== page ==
For people who want to live off the grid, Hikerpower actually lets you carry your personal grid along with you.

From afar, the Hikerpower distinctly looks like two things. Firstly, you’d probably think that it’s a backpack, given how it straps to your back for the sake of portability. Look closer and that shape will instantly feel familiar. It kind of looks like a DSLR’s body without the lens! With an aesthetic that’s sure to grab your eye and pique your curiosity, the Hikerpower isn’t, in fact, a traditional backpack OR a DSLR. It’s actually a portable power station that packs a whopping 600Wh battery on the inside that’s capable of outputting 1000W of power. Perfect for outdoor treks, camping, or even using on your lawn, Hikerpower gives you your own personal battery pack that you can use to charge anything from your smartphone to your e-bike. Got stuff you need to carry? Well, the Hikerpower does (technically) function as a backpack too, allowing you to carry food, water, clothing, drones, cameras, and more.

Designer: Tony Lei

Click Here to Buy Now: $699 $1199 (41% off). Hurry, for a limited time only.

Let’s face it… it’s 2022 and that portable power bank doesn’t quite cut it anymore. Our battery needs have evolved well beyond just smartphones, which explains why companies like Ford are literally letting your EV power your house in the event of an outage. The Hikerpower is pretty much like that, sans the actual EV. Designed to be the first battery pack that you can actually wear, Hikerpower gives you energy independence or what its makers like to call the third Industrial Revolution of the Power Station (the first being the grid, and the second being backup power). It weighs a manageable 18 lbs or 8.2 kilograms (that’s roughly how much the average rucksack would weigh), and packs its own 600Wh battery inside the bag’s rugged, hardshell case.

The Hikerpower can provide 600Wh and 1000W of stable and sufficient power support.

The battery inside Hikerpower can be accessed in a multitude of ways. Flip open its upper flap (which has a built-in LED lamp) and you hit Hikerpower’s mother lode of ports, featuring AC and DC sockets, a cigarette lighter socket (like the one found in cars), 3 USB-A ports, one USB-C port, and a working LCD display that lets you know how much power you’ve got left. To charge the Hikerpower, it comes with an input that either lets you hook it up to an AC power supply, or to solar panels, effectively letting you use renewable energy while outdoors.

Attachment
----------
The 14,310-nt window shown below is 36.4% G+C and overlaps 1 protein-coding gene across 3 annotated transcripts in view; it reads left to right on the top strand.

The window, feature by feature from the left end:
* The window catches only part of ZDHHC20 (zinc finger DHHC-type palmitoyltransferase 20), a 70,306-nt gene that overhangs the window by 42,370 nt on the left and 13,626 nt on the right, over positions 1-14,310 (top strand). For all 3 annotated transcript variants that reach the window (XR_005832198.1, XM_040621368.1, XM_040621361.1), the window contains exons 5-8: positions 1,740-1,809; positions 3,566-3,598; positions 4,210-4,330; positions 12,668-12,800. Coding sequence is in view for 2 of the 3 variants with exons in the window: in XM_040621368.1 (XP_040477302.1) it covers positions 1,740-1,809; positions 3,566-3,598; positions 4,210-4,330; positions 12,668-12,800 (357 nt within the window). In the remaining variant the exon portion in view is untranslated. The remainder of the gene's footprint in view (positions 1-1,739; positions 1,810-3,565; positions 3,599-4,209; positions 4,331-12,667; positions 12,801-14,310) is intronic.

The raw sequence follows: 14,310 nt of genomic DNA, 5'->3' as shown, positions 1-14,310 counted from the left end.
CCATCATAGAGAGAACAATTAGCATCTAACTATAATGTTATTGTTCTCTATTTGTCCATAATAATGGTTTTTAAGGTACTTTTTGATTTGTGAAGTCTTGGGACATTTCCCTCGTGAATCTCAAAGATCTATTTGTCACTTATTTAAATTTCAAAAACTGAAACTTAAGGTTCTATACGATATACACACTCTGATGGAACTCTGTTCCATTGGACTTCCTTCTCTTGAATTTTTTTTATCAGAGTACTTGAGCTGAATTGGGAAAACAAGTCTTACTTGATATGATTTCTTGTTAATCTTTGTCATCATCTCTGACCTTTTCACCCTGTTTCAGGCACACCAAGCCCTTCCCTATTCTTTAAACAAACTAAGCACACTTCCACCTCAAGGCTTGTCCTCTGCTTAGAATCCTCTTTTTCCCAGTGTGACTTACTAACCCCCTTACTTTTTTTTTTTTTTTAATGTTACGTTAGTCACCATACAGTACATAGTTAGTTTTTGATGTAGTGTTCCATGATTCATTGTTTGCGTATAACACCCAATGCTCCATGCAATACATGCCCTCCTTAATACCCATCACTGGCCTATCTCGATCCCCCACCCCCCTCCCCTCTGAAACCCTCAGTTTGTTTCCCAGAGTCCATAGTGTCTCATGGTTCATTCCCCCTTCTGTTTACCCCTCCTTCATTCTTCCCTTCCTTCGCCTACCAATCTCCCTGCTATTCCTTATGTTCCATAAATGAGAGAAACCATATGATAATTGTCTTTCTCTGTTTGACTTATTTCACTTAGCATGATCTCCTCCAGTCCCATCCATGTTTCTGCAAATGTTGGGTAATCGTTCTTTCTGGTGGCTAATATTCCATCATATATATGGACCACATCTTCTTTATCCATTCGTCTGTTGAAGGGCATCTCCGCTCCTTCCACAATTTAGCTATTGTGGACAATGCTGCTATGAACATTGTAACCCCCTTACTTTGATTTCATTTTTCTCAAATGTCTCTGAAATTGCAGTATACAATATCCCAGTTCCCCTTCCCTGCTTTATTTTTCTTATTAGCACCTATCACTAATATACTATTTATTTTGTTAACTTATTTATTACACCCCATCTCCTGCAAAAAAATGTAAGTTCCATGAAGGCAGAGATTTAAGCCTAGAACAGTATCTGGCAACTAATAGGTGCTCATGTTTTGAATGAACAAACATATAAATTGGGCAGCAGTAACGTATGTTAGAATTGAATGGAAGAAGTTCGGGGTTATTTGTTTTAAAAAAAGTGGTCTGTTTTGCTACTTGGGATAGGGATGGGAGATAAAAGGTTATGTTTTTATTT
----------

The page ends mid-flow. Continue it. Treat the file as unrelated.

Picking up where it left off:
While the most obvious use-case for something like this is outdoor camping, the concept of energy independence goes far beyond just simply living outdoors. Hikerpower can be used by photographers and drone enthusiasts too, or by long-distance travelers who want to be able to charge their e-bike or scooter to expand their range. Moreover, the backpack is just as effective in domestic settings, letting you use items like a leafblower, an electric grill, or even a projector in your backyard without worrying about being near a power socket. The power management system within the backpack allows it to output a max of 2000W, comfortably taking care of practically any power needs you may have while outdoors.

In case of heavy rain, snow, or if you need to wade through water, just pull out the hidden 3D waterproof cover inside the bag and put it on, totally protecting your Hikerpower.

Speaking however, of outdoors, the Hikerpower still prioritizes the outdoor lifestyle. It comes with storage that’s large enough for a few clothes, gadgets, and food, and the backpack’s unusual design also has a concavity on its exterior that functions as a D-hook hanger, letting you suspend tents, sleeping bags, yoga mats, or rolled up solar panels to the bag. Even though it’s more of a portable power station than backpack, it still prioritizes ergonomics, with wide shoulder straps that distribute the weight evenly, lumbar support for your spine, and a mesh-lined back to promote breathability.

The backpack also comes with safety lights (especially useful while riding a two-wheeler) that glow in red, yellow, blue, and green, and even let you activate 3 flashing patterns that serve different purposes from alerting other riders to even functioning as an SOS distress signal. The safety lights are accompanied by a cool LED light panel on the top that flips open, letting you adjust its angle as well as its brightness, making it a perfect ambient outdoor lamp for illuminating your tent or reading.

Designed clearly for the outdoors, the Hikerpower comes equipped to deal with any unforeseen problems. The Lithium Iron Phosphate battery cells inside the bag are packed inside an aluminum enclosure that dissipates heat as well as protects the batteries from damage. The power station’s battery management system also takes care of any charging issues with features like short circuit protection, surge protection, overheating, overload, or overvoltage protection, while the backpack itself boasts of an operating temperature range of 14°F to 113°F. To bare the outdoor elements, the backpack even comes with its own waterproof raincoat that slides right around it, creating a protective shield that works in both heavy rain or snow. The Hikerpower comes in two colors for now (Tiger Orange or Camo Black) with a 41% discounted price tag of $699 that also includes a Kickstarter special 2-year warranty on your portable power station.

Click Here to Buy Now: $699 $1199 (41% off). Raised over $180,000.

The post This DSLR-inspired hardshell backpack packs a portable power station that can charge your E-bike first appeared on Yanko Design.

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